Evaluation of Regulatory T Cells (Tregs) in Dogs with B-Cell Multicentric Lymphoma
There is evidence that regulatory T cells (Tregs) regulate negatively the activity of the immune system against cancer. Studies showed an increase in the percentage of these cells in peripheral blood of dogs with various types of cancer.
The aim of this study was to quantify regulatory T cells in dogs with B-cell multicentric lymphoma.
For this, 10 healthy animals (control group) and 13 animals with B-cell multicentric lymphoma were used. Animals were evaluated for percentage of Tregs in peripheral blood by flow cytometry (Biller et al., 2007).
Animals of B-cell multicentric lymphoma group showed a higher percentage of Tregs (Foxp3+CD4+) when compared to control group (18.52 ± 0.50 ± 2.77 x 4.70) with a significant difference between groups (p < 0.0001).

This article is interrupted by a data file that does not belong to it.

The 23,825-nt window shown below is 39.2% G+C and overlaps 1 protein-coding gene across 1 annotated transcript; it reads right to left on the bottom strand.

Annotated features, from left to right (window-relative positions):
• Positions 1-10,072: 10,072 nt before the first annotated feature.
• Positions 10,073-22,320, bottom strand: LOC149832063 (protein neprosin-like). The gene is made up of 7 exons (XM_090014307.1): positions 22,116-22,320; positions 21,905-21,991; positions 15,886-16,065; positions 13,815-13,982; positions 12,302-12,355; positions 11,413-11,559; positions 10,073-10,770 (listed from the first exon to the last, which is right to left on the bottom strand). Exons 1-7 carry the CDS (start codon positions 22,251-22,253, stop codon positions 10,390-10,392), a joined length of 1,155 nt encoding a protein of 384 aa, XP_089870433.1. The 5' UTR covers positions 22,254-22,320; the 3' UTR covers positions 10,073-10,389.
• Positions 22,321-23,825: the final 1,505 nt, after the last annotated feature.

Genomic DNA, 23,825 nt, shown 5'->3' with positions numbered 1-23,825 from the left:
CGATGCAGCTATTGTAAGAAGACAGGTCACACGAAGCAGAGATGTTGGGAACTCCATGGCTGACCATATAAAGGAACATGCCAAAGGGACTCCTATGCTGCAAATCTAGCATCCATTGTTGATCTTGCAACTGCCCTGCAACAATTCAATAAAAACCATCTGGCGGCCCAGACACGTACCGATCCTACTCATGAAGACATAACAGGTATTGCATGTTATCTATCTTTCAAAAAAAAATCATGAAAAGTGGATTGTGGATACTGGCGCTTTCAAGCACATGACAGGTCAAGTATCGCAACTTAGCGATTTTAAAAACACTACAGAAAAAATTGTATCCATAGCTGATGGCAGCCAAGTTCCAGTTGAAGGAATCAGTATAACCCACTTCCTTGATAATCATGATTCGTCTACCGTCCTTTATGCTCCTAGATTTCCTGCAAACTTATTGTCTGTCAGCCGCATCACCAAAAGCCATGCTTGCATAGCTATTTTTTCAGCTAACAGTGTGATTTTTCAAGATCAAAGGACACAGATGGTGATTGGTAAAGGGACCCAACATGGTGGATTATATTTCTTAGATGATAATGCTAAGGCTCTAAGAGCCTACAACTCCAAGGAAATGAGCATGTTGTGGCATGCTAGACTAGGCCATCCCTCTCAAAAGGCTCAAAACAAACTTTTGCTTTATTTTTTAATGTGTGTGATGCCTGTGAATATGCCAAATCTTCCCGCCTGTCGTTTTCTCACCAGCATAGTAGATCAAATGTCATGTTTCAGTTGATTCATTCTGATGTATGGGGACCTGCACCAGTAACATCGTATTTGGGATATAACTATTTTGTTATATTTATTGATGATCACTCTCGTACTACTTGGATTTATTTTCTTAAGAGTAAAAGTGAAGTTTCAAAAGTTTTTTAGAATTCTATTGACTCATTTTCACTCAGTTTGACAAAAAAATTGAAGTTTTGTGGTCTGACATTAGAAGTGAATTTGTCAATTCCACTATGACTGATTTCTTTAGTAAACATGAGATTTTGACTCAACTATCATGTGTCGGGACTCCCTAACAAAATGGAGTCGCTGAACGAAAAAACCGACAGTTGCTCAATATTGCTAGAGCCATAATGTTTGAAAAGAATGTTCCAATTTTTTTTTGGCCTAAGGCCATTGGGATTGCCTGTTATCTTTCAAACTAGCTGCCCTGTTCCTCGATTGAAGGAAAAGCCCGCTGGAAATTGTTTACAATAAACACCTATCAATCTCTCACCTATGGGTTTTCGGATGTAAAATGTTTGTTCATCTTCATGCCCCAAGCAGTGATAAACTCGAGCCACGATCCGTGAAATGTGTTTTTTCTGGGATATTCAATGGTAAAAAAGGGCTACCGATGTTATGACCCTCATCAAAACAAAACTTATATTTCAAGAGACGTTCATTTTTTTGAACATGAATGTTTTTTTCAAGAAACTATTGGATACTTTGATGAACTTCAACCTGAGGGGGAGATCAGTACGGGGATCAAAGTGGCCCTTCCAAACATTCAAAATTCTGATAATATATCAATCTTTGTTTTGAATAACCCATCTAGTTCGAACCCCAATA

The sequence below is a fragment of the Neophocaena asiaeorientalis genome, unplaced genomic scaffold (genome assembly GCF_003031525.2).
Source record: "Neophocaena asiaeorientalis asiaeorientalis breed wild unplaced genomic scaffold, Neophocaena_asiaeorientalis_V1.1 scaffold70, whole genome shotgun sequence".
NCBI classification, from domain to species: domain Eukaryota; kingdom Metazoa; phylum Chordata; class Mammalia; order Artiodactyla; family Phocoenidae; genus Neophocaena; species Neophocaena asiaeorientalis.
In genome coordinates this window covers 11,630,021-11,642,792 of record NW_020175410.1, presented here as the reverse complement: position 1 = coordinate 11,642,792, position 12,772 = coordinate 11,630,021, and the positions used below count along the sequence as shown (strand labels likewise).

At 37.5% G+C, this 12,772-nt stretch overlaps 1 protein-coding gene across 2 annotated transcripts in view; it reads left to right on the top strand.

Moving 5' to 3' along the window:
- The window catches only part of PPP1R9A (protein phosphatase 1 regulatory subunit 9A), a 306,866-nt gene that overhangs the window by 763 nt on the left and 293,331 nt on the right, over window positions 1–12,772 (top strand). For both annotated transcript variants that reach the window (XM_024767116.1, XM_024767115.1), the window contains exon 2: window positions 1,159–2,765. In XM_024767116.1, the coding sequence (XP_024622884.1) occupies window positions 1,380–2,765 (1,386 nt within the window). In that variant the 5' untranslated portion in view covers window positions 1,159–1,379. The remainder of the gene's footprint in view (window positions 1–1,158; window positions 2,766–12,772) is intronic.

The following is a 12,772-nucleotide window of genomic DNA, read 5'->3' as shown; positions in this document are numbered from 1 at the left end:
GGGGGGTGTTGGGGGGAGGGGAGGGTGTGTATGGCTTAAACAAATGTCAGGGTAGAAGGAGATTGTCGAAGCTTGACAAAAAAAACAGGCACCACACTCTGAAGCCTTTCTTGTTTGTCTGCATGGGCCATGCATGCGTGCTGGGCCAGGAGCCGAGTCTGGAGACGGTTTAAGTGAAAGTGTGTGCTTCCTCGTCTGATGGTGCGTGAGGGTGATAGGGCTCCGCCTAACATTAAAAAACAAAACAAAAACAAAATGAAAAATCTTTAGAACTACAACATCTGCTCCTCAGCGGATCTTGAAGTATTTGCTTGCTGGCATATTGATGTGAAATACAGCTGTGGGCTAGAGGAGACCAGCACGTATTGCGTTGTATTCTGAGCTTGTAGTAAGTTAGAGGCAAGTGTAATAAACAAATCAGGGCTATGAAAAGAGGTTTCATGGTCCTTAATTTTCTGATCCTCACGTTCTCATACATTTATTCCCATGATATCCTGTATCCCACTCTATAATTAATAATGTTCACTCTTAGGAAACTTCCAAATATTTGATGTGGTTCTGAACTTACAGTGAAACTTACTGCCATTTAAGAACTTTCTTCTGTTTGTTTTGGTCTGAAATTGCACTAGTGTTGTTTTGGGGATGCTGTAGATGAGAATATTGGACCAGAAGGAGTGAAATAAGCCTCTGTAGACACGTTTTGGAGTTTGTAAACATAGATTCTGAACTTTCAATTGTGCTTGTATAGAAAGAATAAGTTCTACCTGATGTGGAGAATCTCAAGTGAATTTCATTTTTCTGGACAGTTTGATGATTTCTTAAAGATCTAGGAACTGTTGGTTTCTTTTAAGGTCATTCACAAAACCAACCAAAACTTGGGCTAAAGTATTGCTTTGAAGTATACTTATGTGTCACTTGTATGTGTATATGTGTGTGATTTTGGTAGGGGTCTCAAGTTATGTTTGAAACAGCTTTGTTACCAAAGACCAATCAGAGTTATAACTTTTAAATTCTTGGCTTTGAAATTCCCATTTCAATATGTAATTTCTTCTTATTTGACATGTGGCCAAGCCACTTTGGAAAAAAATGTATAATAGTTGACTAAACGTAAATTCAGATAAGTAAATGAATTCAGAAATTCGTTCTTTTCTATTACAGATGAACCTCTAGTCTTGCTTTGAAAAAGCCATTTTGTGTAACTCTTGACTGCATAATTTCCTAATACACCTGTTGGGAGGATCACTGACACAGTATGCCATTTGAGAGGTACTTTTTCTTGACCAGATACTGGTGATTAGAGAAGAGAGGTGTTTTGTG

|Figure 1. Percentage of Treg in healthy animals (control group) and B-cell multicentric lymphoma group at diagnosis|
The elevated percentage of Treg cells in dogs with B-cell lymphoma compared with healthy dogs suggests the possibility that these cells decrease the immune response of host against tumor contributing to development of disease. Thus the use of targeted therapies against Tregs alone or combined with conventional drugs could mean a breakthrough in lymphoma treatment in dogs.